SUBMARINE CABLE'S JUBILEE. [Newspaper Article] — The World's News — 28 December 1901
SUBMARINE CABLE'S JUBILEE. &nbsp; On November 13, 1861, the submarine cable laid by Crampton from Dover to Calais began its "career," a gun sounding from Calais in honor of the triumph. There had been various experi- ments before that, but communication snapped at the critical moment. For some 20 years after the late Queen's coming to the throne, there was no telegraph to America. Then 2500 miles of British wire, weighing about a ton per mile, were arranged for. Two ships, with decks that sug- gested factories, sailed forth to lay the cables, and steamed towards each other. For about 300 miles the cable was dropped as desired along the bottom of the sea. Then, alas, it snapped, and the broken end was lost in the deep. Again the ships went forth, but this time a new plan was tried. In mid-ocean the ends of the cable were spliced, and the vessels in connection with them went their different ways—one east, one west. The distance between the ships duly increased, and eventually ...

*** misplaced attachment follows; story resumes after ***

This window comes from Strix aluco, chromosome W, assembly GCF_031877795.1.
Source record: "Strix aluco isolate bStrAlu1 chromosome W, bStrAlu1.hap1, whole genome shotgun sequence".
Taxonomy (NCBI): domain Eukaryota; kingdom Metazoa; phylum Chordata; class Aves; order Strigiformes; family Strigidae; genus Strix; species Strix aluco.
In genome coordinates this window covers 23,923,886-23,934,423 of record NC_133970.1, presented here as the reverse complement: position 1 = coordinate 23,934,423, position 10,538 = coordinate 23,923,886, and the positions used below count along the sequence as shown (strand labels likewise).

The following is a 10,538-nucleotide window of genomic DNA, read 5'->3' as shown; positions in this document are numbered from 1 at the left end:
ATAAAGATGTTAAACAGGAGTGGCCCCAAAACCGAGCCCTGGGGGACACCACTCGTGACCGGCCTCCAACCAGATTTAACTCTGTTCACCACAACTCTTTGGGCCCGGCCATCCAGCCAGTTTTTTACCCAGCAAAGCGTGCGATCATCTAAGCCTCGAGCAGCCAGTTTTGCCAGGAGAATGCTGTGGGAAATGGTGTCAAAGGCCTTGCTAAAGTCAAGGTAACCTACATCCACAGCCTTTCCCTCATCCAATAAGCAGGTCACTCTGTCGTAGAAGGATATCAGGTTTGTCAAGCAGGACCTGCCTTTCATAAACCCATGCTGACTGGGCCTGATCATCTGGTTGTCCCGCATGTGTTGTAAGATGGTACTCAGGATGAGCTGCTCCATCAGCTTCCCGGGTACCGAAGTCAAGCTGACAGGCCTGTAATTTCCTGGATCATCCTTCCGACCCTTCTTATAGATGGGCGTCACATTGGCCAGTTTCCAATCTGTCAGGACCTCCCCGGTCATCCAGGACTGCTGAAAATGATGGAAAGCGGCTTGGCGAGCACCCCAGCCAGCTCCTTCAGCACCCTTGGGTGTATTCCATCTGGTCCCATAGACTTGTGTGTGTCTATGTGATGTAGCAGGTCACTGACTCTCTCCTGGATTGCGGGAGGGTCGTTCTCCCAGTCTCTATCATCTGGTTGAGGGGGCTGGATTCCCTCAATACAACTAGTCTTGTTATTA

SUBMARINE BOATS. [Newspaper Article] — The World's News — 28 December 1901
SUBMARINE BOATS. &nbsp; It has become the fashion to sneer at sub- marine vessels in some quarters, but English technical journals do not indulge in the practice, for they see in the growing fleet of French sub- marine vessels a distinct menace to English com- merce. There are 29 submarine boats now, of the electric type, in France, and five of other kinds, and they are constantly increasing in numbers. "Engineering" says that if 100 of these vessels were let loose at night in the Channel, they would be capable of establishing themselves in favor- able positions before daylight and do incalculable damage to British commerce; it thinks that the submarine boat has increased the dangers from torpedoes tenfold.